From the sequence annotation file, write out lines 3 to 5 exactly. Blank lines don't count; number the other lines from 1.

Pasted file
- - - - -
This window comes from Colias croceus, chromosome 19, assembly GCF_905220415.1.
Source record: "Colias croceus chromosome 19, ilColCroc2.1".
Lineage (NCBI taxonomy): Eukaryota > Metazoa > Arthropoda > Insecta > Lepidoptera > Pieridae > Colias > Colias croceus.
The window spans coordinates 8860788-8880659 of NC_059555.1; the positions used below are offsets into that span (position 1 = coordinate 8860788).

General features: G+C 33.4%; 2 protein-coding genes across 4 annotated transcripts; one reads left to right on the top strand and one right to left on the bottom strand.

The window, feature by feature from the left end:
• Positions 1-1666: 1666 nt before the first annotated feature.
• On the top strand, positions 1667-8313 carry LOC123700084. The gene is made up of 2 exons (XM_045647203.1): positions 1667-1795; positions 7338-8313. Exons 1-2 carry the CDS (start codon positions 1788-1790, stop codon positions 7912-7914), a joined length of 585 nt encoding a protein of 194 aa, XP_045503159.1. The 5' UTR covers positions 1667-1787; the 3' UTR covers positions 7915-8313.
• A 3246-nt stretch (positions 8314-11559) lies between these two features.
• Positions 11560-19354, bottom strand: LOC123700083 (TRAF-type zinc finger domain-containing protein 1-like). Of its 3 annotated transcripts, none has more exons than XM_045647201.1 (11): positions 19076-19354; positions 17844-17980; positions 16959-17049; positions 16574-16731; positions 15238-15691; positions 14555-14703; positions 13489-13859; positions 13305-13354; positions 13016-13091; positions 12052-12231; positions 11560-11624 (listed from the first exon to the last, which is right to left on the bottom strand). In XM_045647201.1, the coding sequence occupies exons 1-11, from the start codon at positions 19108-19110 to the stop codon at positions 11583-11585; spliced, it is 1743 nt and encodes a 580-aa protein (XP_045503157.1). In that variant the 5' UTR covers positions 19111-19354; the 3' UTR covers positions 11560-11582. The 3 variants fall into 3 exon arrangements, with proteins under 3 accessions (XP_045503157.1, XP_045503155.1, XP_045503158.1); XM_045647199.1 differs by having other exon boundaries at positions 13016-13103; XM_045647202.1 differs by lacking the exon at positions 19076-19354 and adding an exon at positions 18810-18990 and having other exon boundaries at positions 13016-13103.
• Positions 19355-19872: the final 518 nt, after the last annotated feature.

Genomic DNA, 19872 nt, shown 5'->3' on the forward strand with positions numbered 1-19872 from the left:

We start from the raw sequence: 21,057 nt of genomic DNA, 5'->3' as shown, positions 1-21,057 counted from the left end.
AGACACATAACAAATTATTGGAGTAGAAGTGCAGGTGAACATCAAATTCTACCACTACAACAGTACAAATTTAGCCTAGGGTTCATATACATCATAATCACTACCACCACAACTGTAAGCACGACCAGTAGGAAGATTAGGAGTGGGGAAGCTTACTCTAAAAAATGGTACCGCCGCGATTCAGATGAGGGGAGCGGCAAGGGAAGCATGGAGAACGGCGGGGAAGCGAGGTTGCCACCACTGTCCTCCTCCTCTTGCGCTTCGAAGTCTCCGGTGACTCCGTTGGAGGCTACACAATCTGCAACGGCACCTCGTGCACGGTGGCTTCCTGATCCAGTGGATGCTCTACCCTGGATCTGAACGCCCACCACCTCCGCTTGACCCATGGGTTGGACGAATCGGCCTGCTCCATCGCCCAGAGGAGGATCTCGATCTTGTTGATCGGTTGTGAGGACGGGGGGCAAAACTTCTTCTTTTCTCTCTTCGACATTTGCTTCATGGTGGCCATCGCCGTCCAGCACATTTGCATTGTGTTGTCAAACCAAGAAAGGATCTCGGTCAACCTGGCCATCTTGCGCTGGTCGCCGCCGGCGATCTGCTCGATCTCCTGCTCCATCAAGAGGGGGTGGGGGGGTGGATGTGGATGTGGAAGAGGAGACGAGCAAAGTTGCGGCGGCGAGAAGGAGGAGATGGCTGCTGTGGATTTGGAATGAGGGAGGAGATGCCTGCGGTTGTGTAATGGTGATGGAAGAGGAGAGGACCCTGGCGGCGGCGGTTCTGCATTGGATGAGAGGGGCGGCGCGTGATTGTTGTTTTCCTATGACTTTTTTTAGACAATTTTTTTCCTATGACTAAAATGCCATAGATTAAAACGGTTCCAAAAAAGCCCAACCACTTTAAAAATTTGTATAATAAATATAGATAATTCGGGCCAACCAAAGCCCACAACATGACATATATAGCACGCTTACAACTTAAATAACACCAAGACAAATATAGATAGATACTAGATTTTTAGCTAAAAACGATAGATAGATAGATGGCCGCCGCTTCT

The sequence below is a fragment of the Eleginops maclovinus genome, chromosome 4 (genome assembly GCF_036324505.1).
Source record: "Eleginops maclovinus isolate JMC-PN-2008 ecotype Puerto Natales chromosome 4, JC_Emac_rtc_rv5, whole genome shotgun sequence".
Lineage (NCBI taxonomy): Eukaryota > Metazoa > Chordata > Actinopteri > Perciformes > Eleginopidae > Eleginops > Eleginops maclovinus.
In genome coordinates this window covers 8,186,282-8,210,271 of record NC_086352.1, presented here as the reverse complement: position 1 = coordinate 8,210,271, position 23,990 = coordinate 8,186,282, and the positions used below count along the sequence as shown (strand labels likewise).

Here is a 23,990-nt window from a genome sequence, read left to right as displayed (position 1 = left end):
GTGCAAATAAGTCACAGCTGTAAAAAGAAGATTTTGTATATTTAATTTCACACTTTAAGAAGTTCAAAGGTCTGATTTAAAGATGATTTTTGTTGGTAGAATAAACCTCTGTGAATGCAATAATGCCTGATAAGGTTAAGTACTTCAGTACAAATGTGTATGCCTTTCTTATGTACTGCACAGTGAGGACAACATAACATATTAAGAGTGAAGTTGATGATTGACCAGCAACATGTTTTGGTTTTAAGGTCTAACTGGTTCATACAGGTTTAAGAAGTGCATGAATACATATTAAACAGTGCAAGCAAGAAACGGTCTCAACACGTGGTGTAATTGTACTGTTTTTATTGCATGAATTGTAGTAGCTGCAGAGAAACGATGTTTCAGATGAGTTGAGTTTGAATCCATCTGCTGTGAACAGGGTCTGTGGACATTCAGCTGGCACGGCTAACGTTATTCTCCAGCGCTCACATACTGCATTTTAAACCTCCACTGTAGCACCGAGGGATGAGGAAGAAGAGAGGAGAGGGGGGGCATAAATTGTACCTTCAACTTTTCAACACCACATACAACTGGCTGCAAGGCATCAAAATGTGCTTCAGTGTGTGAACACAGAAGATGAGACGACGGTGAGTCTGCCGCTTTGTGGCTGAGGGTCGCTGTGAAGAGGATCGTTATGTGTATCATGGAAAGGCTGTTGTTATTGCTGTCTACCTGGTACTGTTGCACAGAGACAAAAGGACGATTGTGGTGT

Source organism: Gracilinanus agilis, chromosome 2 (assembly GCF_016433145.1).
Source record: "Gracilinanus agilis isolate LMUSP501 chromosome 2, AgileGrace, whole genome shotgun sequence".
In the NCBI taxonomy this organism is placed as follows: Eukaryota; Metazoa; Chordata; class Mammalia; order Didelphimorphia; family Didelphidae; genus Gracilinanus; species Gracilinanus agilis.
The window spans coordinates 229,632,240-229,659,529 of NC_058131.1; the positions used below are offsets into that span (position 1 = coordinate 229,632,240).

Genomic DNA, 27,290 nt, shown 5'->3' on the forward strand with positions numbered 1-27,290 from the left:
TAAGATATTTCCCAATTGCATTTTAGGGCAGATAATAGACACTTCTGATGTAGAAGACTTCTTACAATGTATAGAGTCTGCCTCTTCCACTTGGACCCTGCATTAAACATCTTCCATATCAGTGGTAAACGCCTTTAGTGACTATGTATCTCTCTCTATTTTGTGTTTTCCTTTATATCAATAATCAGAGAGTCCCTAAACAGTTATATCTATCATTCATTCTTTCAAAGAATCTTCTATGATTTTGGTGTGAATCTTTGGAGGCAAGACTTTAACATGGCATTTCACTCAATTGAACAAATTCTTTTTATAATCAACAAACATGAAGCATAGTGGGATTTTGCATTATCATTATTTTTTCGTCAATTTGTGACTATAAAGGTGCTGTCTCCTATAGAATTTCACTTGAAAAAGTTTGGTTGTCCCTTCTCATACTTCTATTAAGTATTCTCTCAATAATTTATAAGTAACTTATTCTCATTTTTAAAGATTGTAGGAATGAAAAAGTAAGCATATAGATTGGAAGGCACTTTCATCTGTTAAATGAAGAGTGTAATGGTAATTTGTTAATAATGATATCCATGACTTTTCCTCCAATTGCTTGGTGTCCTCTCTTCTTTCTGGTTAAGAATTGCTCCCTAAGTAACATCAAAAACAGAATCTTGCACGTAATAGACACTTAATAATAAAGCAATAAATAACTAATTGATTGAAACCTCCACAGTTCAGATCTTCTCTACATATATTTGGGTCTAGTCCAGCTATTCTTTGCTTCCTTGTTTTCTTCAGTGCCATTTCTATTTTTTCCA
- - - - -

Lineage (NCBI taxonomy): Eukaryota > Metazoa > Arthropoda > Insecta > Lepidoptera > Pieridae > Colias > Colias croceus.
The window spans coordinates 8860788-8880659 of NC_059555.1; the positions used below are offsets into that span (position 1 = coordinate 8860788).

General features: G+C 33.4%; 2 protein-coding genes across 4 annotated transcripts; one reads left to right on the top strand and one right to left on the bottom strand.